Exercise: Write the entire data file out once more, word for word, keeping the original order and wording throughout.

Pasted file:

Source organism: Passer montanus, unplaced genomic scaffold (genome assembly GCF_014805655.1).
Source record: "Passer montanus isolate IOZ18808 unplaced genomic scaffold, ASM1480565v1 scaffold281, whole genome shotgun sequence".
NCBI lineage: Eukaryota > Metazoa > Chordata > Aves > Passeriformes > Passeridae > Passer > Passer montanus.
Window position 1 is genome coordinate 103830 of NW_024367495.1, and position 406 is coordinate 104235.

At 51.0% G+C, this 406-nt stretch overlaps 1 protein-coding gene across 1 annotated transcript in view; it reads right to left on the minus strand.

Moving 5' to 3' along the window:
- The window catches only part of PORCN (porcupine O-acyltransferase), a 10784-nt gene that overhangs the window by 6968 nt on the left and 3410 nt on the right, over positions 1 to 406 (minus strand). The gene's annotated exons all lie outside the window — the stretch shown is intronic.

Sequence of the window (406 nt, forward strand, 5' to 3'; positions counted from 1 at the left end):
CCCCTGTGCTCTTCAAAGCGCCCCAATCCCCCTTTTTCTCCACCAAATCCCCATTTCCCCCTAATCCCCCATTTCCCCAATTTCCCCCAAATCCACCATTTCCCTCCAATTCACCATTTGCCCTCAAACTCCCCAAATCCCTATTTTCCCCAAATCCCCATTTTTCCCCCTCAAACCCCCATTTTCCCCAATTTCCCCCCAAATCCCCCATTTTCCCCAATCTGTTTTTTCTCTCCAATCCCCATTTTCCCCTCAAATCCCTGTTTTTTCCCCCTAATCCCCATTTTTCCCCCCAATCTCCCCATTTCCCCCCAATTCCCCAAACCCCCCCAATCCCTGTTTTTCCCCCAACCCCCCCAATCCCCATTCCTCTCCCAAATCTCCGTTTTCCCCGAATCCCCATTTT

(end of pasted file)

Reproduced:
Source organism: Passer montanus, unplaced genomic scaffold (genome assembly GCF_014805655.1).
Source record: "Passer montanus isolate IOZ18808 unplaced genomic scaffold, ASM1480565v1 scaffold281, whole genome shotgun sequence".
NCBI lineage: Eukaryota > Metazoa > Chordata > Aves > Passeriformes > Passeridae > Passer > Passer montanus.
Window position 1 is genome coordinate 103830 of NW_024367495.1, and position 406 is coordinate 104235.

At 51.0% G+C, this 406-nt stretch overlaps 1 protein-coding gene across 1 annotated transcript in view; it reads right to left on the minus strand.

Moving 5' to 3' along the window:
- The window catches only part of PORCN (porcupine O-acyltransferase), a 10784-nt gene that overhangs the window by 6968 nt on the left and 3410 nt on the right, over positions 1 to 406 (minus strand). The gene's annotated exons all lie outside the window — the stretch shown is intronic.

Sequence of the window (406 nt, forward strand, 5' to 3'; positions counted from 1 at the left end):
CCCCTGTGCTCTTCAAAGCGCCCCAATCCCCCTTTTTCTCCACCAAATCCCCATTTCCCCCTAATCCCCCATTTCCCCAATTTCCCCCAAATCCACCATTTCCCTCCAATTCACCATTTGCCCTCAAACTCCCCAAATCCCTATTTTCCCCAAATCCCCATTTTTCCCCCTCAAACCCCCATTTTCCCCAATTTCCCCCCAAATCCCCCATTTTCCCCAATCTGTTTTTTCTCTCCAATCCCCATTTTCCCCTCAAATCCCTGTTTTTTCCCCCTAATCCCCATTTTTCCCCCCAATCTCCCCATTTCCCCCCAATTCCCCAAACCCCCCCAATCCCTGTTTTTCCCCCAACCCCCCCAATCCCCATTCCTCTCCCAAATCTCCGTTTTCCCCGAATCCCCATTTT